Wall Street is pushing back against a strong fiduciary rule that would require financial advisors to put clients' interests first, writes Ben Steverman, because it would cut into profits.

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Daily Digest - June 6: What It's Like to Make a Living

Jun 6, 2014Rachel Goldfarb

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What Happens When Low Wage Workers Suddenly Get a Living Wage? (Gothamist)

Christopher Robbins speaks to workers at a successful casino in Queens, New York, whose wages nearly doubled last October when they unionized.

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What Happens When Low Wage Workers Suddenly Get a Living Wage? (Gothamist)

Christopher Robbins speaks to workers at a successful casino in Queens, New York, whose wages nearly doubled last October when they unionized.

Stay-At-Home Dads On The Rise, And Many Of Them Are Poor (NPR)

A new study of stay-at-home dads reveals some bad news, writes Jennifer Ludden: more than half live in poverty, with many staying home due to illness, disability, or inability to find work.

What to Watch on Jobs Day: An All-Time High of an Indicator That is Almost Always Rising (Working Economics)

Heidi Shierholz warns that while today's jobs report will likely show total employment at an all-time high, that's actually a meaningless benchmark due to constant population growth.

How Seattle Passed the Highest Minimum Wage In America (Vice)

The fight for $15 an hour in Seattle combined a number of unusual factors, says Arun Gupta, so it's unclear if the same kind of effort will work elsewhere.

GOP’s Little-Noticed Unemployment Sham: The Quiet Death of Extended Benefits (Salon)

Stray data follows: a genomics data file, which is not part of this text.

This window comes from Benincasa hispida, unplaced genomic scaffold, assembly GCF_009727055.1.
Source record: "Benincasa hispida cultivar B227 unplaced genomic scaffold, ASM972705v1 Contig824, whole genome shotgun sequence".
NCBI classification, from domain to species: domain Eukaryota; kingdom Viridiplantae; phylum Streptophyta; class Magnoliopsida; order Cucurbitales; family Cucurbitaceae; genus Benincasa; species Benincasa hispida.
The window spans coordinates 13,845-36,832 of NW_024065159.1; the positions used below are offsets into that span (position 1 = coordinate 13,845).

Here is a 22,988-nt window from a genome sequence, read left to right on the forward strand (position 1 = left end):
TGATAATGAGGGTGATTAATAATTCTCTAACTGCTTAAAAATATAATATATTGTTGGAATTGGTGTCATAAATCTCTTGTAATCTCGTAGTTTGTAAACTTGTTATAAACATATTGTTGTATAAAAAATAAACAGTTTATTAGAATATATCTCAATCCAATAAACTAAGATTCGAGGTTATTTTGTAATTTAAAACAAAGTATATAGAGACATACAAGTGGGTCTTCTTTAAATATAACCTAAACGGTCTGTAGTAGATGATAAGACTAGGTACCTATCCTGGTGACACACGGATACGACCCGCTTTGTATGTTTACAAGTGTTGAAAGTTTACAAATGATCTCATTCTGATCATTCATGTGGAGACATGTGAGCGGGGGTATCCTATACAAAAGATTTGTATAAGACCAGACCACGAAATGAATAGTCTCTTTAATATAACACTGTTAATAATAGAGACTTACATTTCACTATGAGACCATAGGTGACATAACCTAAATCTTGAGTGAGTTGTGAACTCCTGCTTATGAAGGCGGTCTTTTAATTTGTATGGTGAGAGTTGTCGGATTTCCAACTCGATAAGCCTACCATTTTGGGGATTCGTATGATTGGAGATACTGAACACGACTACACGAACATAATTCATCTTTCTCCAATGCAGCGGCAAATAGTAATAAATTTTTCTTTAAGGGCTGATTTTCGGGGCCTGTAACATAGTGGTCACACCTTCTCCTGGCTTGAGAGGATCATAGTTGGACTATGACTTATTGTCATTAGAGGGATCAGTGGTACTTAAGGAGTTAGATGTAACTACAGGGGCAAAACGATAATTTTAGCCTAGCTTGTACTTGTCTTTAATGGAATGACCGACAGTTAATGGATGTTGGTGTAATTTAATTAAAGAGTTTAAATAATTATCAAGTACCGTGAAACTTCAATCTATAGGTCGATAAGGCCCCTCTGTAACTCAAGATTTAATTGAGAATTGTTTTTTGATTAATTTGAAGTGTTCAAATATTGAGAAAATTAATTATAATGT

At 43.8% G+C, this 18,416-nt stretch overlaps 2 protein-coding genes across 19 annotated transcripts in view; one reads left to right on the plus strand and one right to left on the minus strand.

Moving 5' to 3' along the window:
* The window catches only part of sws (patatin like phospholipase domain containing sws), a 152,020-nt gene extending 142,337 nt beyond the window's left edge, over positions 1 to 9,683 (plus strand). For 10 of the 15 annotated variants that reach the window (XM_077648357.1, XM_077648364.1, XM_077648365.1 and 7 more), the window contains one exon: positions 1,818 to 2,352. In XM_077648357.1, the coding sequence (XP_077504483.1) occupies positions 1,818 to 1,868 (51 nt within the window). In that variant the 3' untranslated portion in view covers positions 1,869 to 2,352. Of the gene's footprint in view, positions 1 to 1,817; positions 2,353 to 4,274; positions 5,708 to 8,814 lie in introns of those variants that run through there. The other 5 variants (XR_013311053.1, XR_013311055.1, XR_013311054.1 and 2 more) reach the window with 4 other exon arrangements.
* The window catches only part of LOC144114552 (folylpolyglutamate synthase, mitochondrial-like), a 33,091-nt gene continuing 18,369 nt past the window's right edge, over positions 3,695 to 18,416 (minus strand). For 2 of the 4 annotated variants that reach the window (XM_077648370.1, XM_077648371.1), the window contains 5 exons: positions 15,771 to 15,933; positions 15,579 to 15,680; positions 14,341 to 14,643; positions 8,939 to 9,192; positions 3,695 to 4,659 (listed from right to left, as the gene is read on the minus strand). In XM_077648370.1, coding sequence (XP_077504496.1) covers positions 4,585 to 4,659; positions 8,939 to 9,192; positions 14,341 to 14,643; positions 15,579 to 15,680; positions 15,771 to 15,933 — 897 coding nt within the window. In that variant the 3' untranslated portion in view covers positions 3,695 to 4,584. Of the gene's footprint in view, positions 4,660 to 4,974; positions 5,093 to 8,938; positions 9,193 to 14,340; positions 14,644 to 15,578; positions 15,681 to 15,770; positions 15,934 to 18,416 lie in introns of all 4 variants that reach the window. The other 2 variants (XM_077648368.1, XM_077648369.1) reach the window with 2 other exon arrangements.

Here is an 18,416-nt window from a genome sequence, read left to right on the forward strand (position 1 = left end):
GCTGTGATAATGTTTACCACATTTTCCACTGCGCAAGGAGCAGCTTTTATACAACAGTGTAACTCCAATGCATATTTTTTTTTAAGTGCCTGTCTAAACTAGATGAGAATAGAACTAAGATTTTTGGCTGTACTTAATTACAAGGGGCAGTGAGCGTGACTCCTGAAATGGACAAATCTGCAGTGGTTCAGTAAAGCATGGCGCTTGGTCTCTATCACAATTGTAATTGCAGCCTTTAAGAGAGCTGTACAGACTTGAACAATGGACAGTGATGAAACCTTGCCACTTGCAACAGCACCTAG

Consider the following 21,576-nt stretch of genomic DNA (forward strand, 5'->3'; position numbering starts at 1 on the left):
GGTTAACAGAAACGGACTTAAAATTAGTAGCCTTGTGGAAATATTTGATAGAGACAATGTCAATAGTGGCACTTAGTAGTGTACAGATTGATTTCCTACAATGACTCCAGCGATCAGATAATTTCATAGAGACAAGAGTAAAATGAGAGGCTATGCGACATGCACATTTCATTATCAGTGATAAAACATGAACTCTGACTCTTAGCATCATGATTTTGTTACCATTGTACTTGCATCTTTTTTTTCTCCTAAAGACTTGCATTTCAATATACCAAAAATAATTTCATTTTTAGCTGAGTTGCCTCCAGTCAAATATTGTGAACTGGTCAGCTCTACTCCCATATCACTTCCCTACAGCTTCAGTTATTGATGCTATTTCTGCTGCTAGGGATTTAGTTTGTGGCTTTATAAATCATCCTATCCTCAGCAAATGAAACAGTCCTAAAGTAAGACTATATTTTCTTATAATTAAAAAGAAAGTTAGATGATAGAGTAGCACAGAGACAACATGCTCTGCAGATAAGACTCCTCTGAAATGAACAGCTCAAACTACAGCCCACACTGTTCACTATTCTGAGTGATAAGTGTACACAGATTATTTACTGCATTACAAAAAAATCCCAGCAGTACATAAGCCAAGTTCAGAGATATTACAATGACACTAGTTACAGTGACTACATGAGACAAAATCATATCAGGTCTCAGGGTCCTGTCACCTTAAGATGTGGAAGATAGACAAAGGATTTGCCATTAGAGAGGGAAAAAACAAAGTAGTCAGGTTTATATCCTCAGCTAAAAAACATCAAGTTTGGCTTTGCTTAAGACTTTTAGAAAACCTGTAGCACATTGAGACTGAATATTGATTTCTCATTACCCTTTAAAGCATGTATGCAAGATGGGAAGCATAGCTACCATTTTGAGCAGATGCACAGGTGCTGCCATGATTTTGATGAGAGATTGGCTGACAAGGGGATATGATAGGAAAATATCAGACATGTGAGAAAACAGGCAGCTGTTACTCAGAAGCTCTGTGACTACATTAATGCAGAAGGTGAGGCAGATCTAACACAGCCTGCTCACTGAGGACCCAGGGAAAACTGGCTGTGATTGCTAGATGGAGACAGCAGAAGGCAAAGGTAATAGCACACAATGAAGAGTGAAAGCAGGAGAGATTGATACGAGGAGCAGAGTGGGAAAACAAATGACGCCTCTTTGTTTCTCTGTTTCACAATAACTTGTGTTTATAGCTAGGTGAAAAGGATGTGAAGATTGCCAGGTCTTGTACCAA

Simon Maloy argues that the House GOP's quiet obstruction of extended unemployment insurance has thwarted supporters and left the long-term unemployed worse off than ever.

Artisanal Union-Busting (In These Times)

Chris Lehmann looks at union organizing efforts at Whole Foods stores in Chicago, and the company's pushback against collective bargaining.

To Protect Service Members, Defense Department Plans Broad Ban on High-Cost Loans (ProPublica)

Because too many soldiers are targeted by high-cost lenders, the Department of Defense may ban all loans above 36 percent APR. Paul Kiel says it's not so simple to protect civilians.

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CEO Performance Pay is Bad for Everyone Except CEOs

Jun 5, 2014Richard Kirsch

Executive compensation is soaring while workers and taxpayers feel the squeeze. A new Roosevelt Institute white paper explains why.

Executive compensation is soaring while workers and taxpayers feel the squeeze. A new Roosevelt Institute white paper explains why.

Americans hate the fact that CEOs of big corporations keep raking in millions while the incomes of most American households are sinking. Now a new Roosevelt Institute white paper by University of Massachusetts economist William Lazonick adds to the growing case that soaring CEO pay is not just unfair, but harmful. It’s bad for businesses, workers, and taxpayers, and it’s one of the reasons that the economy remains sluggish.

Lazonick details the myriad ways that CEOs pump up their wages, painting a picture of crony capitalism in the board room and at the SEC. CEOs pad their boards of directors with other CEOs, who are all eager to hike each other’s pay. They hire from the same pool of compensation consultants, who then recommend to all of their boards why each of them deserves to be paid more.

Almost all executive pay, which was back to its pre-recession average high of $30 million a year by 2012, is delivered in the form of stock. This exploits a policy loophole that taxes compensation of more than $1 million unless it falls into the category known as “performance pay.” Meanwhile, the CEOs and their teams of lobbyists and lawyers have gotten a compliant SEC to issue a host of rulings that invite stock price manipulation. The resulting higher prices are considered proof of better performance, and also instantly deliver millions to the CEOs through their stock options. Very neat.